Become a Forensic Geneticist: Step-by-Step Career Guide

Research the requirements to become a forensic geneticist. Learn about the job description, and read the step-by-step process to start a career in forensic genetics. View article »

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  • 0:00 What is a Forensic Geneticist?
  • 1:04 Earn a Bachelor's Degree
  • 2:05 Complete Advanced Training
  • 3:13 Secure a Lab Position
  • 3:40 Earn Professional…

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Video Transcript

What is a Forensic Geneticist?

Degree Level Bachelor's degree
Degree Field Biology, chemistry, biochemistry or comparable discipline
Certification Voluntary certification is available through professional organizations
Key Skills Problem solving, critical thinking, communication, reasoning
Mean Salary (2015) $60,090 (for all forensic science technicians)

Source: U.S. Bureau of Labor Statistics

A forensic geneticist is a scientist who analyzes blood, fluids and tissue samples to extract DNA for identification or evidence. These professionals spend a lot of time in laboratories and might collaborate with teams of other scientists or law enforcement professionals. Forensic geneticists might be forced to work irregular or overtime hours. The U.S. Bureau of Labor Statistics (BLS), predicted that job opportunities for all forensic science technicians, which includes forensic geneticists, would increase 27% between 2014 and 2024, which was much faster than average. This rapid growth was attributed to increased use of DNA analysis by law enforcement and the legal system in general. However, the bureau also noted that competition for jobs in this field could be strong, since it's been glamorized by television shows and movies. As of May 2015, forensic science technicians earned a mean annual salary of $60,090, according to the BLS.

Earn a Bachelor's Degree

Employers typically prefer forensic geneticists with at least a bachelor's degree in forensic science, chemistry, biology, molecular biology or biochemistry with relevant coursework in genetics. Because they analyze biological samples at the molecular level, forensic geneticists need a strong background in laboratory methods, chemical analysis and genetics.

Bachelor's degree programs in forensic science typically combine a strong natural science curriculum with coursework in forensic science and criminalistics specialties, which give students the opportunity to learn analysis, research and investigation methods associated with work in forensic science laboratories. Classes may be available in serology, toxicology, evidence and other topics directly related to a career as a forensic geneticist.

Degree programs often include internship opportunities with outside laboratories. Internships allow students to network with industry professionals and attain hands-on training that can help them after graduation.

Complete Advanced Training

Many employers require that forensic geneticists have 1-6 years of experience working with DNA serology. While some employers provide rigorous training programs, others prefer to hire experienced individuals. The American Society of Crime Laboratory Directors (ASCLD) recommends that prospective forensic scientists acquire laboratory training in general criminalist or technicians positions rather than holding out for specialized positions, since experience and skill are marketable to employers.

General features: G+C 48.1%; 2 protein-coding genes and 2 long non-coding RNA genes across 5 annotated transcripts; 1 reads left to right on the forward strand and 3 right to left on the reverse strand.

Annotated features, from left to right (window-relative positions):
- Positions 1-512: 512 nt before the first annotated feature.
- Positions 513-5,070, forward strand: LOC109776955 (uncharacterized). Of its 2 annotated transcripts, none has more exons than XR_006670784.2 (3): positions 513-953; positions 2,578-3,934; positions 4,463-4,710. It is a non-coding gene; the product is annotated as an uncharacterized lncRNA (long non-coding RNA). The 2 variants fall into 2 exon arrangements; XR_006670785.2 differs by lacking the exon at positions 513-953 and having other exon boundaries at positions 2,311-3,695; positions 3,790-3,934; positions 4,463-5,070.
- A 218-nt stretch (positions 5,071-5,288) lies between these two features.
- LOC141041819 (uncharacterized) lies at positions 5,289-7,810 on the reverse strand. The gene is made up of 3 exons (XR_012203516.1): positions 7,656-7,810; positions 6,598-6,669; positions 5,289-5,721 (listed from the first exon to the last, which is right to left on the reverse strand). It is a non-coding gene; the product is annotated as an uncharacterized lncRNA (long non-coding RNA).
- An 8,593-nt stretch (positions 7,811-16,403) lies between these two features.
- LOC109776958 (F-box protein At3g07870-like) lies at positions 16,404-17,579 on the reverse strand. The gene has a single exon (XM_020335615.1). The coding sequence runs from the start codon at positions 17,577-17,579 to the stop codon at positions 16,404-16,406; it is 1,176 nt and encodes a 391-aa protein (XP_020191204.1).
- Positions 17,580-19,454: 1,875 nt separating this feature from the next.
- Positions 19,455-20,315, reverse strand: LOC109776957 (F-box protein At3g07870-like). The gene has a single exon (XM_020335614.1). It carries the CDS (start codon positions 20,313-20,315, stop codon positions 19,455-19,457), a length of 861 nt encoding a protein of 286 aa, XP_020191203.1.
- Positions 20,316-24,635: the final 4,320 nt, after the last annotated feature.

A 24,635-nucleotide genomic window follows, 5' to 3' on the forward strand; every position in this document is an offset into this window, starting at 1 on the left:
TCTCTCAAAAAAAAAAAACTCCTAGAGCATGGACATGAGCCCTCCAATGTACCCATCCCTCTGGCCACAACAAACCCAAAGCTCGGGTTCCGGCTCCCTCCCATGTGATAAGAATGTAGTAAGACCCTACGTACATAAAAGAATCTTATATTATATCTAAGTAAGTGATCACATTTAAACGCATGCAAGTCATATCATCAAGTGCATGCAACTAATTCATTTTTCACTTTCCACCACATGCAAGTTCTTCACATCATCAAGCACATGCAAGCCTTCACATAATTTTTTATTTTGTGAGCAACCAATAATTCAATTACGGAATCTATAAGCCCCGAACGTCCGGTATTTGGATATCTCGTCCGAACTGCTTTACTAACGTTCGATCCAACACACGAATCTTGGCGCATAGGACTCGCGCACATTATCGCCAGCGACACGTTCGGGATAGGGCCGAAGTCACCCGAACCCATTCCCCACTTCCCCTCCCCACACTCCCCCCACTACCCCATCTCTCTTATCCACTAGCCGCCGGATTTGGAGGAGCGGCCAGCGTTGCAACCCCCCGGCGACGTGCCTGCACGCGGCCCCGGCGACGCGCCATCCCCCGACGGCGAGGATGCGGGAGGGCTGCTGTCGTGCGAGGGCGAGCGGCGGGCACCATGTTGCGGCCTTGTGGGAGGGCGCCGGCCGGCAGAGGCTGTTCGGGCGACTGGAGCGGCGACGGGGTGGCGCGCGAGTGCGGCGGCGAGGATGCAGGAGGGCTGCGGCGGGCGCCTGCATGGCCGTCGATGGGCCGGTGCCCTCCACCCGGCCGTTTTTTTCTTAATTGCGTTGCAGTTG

Often, employers in this field are willing to substitute advanced education for years of work experience, which demonstrates the desire for prospective forensic geneticists to have an extensive relevant knowledge base. Advancement to a position as a laboratory leader or supervisor typically requires a master's degree in a natural science or forensic science. Forensic science master's programs allow students to acquire specialized knowledge, with courses in serology, molecular biology, DNA analysis and technology. Students can also learn advanced laboratory methods and quality control techniques.

Secure a Lab Position

Once they've gained the requisite education and experience, forensic geneticists might work in local, state and federal crime laboratories, medical examiner or coroner's offices, research laboratories, academic institutions, hospitals or private companies. According to the BLS, entry-level positions in the forensic science field are often general technician positions under the supervision of more experienced laboratory personnel.

Earn Professional Certification

To demonstrate professional competency and potentially advance in the field, forensic geneticists can obtain voluntary certification through the American Board of Criminalistics (ABC) or International Association for Identification (IAI). ABC certification is available at the diplomate level to those with two years of experience and a bachelor's degree, and is awarded upon passing a 3-hour multiple-choice exam. ABC fellows have at least two years of experience and pass both an ABC exam and a proficiency test in a specialty area, such as molecular biology and DNA.

Forensic geneticists interested in IAI certification can choose from crime scene investigator, analyst or reconstructionist designations, or take the senior crime scene analyst certification exam. Certification is also available in bloodstain pattern examination.

To maintain certification, applicants typically must complete some continuing education credits and pass an exam.

In summary, prospective forensic geneticists typically must earn a bachelor's degree as well as gain experience or pursue an advanced degree before securing an entry-level position. They can later pursue professional certification to demonstrate competency and possibly advance in the field.

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